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re typical of island ecosystems. The natural processes take place with minimal human interference and can be clearly demonstrated in their full complexity; and Criterion (x): Aldabra provides a natural laboratory for the study of the process of evolutionary ecology and is a platform for key scientific discovery. The atoll constitutes a refuge harboring viable populations of a range of rare and endangered species of plants and animals. These include the last giant tortoise and flightless bird populations of the Western Indian Ocean, a substantial marine turtle breeding population, and large seabird colonies which number in the tens of thousands. The substantial tortoise population is self-sustaining and all the elements of its inter-relationship with the terrestrial environment are evident. BirdLife International declared Aldabra as an Important Endemic Bird Area (IBA) in 2001 on account of its large seabird colonies under categories A1, A2, A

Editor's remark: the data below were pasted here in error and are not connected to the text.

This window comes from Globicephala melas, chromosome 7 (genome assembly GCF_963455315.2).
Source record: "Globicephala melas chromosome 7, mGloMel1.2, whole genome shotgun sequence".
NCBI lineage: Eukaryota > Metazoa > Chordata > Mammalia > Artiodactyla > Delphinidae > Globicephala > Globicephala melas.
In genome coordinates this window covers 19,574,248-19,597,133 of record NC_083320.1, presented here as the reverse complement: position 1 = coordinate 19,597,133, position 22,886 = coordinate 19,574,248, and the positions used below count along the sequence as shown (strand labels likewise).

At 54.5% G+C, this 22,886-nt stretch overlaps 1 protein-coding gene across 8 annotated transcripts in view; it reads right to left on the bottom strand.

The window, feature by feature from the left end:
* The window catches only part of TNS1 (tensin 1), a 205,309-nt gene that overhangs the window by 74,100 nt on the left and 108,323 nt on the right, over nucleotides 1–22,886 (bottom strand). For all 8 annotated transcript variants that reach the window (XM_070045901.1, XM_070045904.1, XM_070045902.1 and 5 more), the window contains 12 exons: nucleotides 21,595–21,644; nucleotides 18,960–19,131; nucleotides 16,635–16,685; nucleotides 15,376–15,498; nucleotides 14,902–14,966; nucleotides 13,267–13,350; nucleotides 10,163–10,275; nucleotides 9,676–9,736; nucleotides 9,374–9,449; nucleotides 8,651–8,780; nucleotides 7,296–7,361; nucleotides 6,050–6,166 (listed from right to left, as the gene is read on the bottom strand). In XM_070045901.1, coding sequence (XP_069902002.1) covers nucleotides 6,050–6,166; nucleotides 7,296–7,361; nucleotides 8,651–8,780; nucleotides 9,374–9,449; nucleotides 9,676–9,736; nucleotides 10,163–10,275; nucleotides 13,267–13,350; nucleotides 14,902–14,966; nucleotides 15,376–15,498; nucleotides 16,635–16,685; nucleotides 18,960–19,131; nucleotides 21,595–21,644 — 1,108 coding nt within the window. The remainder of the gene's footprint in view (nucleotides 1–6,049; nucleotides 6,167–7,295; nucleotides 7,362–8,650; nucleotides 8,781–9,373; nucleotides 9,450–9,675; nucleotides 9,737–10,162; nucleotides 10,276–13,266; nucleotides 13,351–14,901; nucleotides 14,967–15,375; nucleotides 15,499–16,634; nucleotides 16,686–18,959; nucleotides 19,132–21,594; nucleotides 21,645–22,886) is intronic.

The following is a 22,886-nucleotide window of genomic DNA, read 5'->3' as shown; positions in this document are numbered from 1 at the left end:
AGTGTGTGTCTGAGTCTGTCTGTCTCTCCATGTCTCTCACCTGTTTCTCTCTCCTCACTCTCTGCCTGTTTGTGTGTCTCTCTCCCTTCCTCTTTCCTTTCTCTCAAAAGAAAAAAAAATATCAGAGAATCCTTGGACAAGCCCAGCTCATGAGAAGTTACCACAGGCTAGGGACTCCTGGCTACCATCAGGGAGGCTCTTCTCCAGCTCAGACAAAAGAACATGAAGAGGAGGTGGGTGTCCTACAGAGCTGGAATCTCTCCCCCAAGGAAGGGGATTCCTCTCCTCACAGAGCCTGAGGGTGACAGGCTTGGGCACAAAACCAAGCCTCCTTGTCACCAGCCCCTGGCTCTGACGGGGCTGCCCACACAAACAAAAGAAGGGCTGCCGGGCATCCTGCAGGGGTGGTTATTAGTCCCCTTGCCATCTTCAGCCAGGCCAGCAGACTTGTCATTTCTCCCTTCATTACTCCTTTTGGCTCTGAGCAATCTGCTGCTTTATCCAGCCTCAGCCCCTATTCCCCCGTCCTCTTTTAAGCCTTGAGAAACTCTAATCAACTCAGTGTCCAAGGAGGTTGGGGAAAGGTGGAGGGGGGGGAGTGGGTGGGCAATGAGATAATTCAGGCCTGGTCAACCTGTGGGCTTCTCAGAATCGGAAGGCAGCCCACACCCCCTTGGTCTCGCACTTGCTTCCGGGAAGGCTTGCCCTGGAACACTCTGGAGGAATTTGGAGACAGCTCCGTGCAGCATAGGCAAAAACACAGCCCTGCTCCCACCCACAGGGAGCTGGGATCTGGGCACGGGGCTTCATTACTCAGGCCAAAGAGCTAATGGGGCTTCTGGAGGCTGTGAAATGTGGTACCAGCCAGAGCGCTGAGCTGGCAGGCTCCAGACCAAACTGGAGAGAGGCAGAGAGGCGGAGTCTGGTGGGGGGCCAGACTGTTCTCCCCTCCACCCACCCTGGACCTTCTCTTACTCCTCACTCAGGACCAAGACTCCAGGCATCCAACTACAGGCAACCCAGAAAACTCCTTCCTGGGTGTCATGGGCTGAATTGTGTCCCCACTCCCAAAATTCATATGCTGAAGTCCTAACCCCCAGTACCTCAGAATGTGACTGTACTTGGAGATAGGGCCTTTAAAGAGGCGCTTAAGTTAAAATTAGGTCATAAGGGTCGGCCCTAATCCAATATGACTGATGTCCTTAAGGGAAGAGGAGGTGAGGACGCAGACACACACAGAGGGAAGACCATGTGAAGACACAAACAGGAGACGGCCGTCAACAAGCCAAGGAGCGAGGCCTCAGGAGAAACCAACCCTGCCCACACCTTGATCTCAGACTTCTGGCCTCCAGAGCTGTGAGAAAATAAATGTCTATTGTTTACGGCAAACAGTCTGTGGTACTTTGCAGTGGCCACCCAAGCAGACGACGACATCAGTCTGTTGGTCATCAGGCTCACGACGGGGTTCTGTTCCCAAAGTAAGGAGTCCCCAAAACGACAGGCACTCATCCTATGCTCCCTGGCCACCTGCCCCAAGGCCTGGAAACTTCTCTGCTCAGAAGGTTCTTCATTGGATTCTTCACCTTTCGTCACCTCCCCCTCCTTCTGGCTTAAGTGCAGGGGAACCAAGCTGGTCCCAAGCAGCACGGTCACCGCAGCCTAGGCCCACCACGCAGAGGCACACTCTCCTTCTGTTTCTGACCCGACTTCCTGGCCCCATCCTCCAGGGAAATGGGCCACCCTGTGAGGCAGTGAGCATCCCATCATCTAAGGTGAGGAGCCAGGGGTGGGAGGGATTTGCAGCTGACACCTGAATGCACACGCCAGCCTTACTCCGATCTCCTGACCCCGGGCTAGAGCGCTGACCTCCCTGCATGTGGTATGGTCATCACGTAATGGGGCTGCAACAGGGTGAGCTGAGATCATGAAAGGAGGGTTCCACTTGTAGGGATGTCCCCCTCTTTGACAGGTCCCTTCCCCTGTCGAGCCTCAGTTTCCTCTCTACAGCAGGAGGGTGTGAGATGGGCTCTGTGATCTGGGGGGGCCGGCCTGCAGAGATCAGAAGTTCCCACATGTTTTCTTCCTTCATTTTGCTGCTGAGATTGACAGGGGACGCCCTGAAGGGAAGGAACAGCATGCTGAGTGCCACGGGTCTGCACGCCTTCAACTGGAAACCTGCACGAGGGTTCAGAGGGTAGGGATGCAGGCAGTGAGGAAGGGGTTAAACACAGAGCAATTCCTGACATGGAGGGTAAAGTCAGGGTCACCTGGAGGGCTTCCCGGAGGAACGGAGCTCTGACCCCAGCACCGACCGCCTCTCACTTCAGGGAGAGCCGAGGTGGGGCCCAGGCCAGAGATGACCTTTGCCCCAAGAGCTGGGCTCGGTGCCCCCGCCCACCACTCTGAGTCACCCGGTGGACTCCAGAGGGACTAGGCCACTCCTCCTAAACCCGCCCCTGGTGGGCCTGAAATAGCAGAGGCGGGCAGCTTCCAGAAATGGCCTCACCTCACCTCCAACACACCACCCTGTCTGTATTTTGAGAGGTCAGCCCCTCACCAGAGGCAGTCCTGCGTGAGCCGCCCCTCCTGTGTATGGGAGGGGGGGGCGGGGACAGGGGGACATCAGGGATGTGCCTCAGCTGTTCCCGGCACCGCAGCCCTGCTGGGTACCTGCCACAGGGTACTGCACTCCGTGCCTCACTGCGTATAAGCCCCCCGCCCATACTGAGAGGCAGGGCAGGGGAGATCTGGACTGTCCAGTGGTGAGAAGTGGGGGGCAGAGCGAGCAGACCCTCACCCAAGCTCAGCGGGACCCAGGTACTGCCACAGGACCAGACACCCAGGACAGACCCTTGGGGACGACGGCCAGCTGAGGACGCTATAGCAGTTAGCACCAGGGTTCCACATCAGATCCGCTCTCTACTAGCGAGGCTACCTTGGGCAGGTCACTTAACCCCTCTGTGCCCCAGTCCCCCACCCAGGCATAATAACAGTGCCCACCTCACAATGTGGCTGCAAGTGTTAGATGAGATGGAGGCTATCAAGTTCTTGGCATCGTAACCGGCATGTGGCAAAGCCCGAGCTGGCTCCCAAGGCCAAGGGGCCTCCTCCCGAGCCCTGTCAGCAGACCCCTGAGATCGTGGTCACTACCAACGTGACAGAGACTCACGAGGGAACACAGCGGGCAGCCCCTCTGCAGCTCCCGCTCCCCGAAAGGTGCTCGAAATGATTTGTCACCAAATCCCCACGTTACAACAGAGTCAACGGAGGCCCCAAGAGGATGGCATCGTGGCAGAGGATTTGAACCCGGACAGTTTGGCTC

4i, A4ii and A4iii, covering an area of 33,180 hectares (82,000 acres) overlapping with the special reserve area of 35,000 hectares (86,000 acres) of Aldabra Atoll. Aldabra became a Ramsar Wetland Site of International Importance in 2010. Covering 25,100 ha (over half the area of the whole atoll) the wetland ecosystem of Aldabra include the extensive shallow lagoon inside the atoll, which is carpeted with lush seagrass beds and patchy coral reefs, the intertidal mud flats, the coral reefs outside the lagoon, freshwater pools, beaches, and 2000 ha of mangrove stands. These wetlands support several endangered species including the increasing number of turtles at the atoll, dugongs and many other bird, fish and invertebrate species. Aldabra was designated as a site under the Indian Ocean South East Asia (IOSEA) turtle network, in their 2014 conv